Sunbury Guardsman Samuel H. Pyers was one of those given the high honor of protecting the late President’s funeral train, assigned to guard duty from Washington, D.C. to the Baltimore and Ohio Railroad’s Relay House in Maryland. Letters home from several other members of the 47th confirm that at least part of the regiment was also assigned guard duty at the prison where the Lincoln assassination conspirators were held, tried and executed.
While serving in Dwight’s Division, 2nd Brigade, U.S. Department of Washington’s 22nd Corps, Colonel John Peter Shindel Gobin and his 47th Pennsylvania Volunteers also participated in the Union’s Grand Review on 23-24 May.
On their final swing through the South, the 47th served in Savannah, Georgia from 31 May to 4 June 1865 as part of the 3rd Brigade, Dwight’s Division, U.S. Department of the South, and at Charleston, South Carolina beginning in June. While at Charleston, Colonel John Peter Shindel Gobin served as the Judge Advocate General of the U.S. Department of the South. According to Hamersly, “All the courts having been suspended, [Gobin] was the only judicial officer in that city during the reconstruction period.”
Colonel J. P. S. Gobin also functioned as the commander of the First Sub-District at Charleston, as well as the Commanding Officer of his own regiment. He served in this capacity until January 1866 when he and his 47th Pennsylvania Volunteers were finally mustered out of service.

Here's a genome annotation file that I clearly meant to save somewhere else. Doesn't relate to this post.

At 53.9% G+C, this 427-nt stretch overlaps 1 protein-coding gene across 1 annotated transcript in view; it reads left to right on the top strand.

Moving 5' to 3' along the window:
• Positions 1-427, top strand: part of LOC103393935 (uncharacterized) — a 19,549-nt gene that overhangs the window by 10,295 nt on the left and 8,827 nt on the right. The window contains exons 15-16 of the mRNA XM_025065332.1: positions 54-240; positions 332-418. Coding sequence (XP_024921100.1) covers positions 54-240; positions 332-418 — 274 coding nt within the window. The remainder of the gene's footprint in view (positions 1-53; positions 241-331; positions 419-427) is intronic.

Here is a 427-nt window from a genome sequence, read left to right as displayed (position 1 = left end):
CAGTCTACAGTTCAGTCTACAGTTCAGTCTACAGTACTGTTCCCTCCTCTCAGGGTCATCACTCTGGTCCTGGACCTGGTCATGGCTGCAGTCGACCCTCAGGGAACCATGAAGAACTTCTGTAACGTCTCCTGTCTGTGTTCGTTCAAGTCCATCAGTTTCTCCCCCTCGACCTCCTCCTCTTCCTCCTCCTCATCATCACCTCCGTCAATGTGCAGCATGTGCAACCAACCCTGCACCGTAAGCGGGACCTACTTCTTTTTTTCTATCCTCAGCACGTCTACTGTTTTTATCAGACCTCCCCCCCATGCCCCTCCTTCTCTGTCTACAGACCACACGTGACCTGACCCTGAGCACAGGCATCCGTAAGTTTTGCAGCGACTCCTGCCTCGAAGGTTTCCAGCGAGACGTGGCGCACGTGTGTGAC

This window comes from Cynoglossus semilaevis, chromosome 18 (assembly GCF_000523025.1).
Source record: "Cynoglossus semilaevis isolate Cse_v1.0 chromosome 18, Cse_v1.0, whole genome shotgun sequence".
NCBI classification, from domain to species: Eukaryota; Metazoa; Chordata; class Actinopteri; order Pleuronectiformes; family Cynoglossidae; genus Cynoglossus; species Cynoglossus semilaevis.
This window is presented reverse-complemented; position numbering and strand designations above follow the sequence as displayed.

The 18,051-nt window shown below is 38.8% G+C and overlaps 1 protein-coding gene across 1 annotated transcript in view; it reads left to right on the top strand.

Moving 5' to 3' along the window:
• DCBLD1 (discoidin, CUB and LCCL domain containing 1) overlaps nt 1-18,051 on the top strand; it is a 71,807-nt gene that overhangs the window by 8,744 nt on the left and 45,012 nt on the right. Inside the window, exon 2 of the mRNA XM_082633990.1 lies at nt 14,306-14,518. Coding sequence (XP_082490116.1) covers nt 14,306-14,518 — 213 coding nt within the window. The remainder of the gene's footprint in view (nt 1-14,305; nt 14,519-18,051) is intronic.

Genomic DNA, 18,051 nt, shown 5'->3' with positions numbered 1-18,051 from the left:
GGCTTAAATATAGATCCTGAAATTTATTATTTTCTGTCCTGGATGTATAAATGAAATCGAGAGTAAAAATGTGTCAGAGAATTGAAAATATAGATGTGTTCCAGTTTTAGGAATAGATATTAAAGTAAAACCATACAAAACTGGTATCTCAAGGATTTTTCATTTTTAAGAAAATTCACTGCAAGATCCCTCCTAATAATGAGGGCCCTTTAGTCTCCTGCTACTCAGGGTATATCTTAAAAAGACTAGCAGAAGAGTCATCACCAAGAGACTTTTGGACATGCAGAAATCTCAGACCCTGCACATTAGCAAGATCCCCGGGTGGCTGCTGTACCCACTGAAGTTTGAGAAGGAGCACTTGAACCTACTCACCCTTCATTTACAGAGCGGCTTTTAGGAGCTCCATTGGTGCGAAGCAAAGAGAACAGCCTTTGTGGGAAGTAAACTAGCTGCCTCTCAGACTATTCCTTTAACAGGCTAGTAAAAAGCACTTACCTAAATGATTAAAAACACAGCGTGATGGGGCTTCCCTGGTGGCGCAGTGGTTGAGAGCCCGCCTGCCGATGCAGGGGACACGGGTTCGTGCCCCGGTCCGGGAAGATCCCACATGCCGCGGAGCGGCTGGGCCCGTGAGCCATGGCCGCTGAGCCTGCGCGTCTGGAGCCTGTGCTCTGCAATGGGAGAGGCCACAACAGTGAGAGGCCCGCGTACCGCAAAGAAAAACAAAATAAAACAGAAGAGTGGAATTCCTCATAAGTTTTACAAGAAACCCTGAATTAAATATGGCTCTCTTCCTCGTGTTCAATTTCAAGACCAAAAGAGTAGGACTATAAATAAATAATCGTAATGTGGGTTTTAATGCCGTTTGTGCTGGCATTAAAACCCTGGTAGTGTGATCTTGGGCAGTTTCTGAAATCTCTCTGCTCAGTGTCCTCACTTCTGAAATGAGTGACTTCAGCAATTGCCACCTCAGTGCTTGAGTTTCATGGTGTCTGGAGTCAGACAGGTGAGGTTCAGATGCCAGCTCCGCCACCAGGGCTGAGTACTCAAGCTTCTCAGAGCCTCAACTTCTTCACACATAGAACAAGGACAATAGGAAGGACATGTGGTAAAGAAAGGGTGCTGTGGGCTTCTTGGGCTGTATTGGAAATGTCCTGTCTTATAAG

Shipped north via a stormy sea voyage, followed by a train trip to Philadelphia, Gobin finally, officially received his Honorable Discharge papers at Camp Cadwalader on 9 January 1866.
After mustering out, Lieutenant Colonel John Peter Shindel Gobin returned home to Lebanon, Pennsylvania, where he resumed his successful practice of law. In 1866, he wed Key West, Florida native Anna M. Howe, the daughter of U.S. Army Captain Charles Howe and Abigail (Fletcher) Howe. Susanna was also the granddaughter of American Patriot, John Peter Shindel, Sr. (1766-1829), a fifer with the 2nd Company of the Lancaster County Militia’s 2nd Battalion during the American Revolution who later served as Justice of the Peace and Chief Burgess for the city of Lebanon prior to his 1814 election to the Pennsylvania Senate.
J. P. S. Gobin had met Annie while stationed with the 47th Pennsylvania Volunteers at Fort Taylor in Key West. Although a 1913 Lebanon Daily News article reported that they met while he was recuperating from illness at the fort’s hospital, where Annie was helping to care for soldiers, a 1910 Reading Eagle interview with Major William Gausler, a fellow commanding officer from Gobin’s days with the 47th Pennsylvania, gave the following account: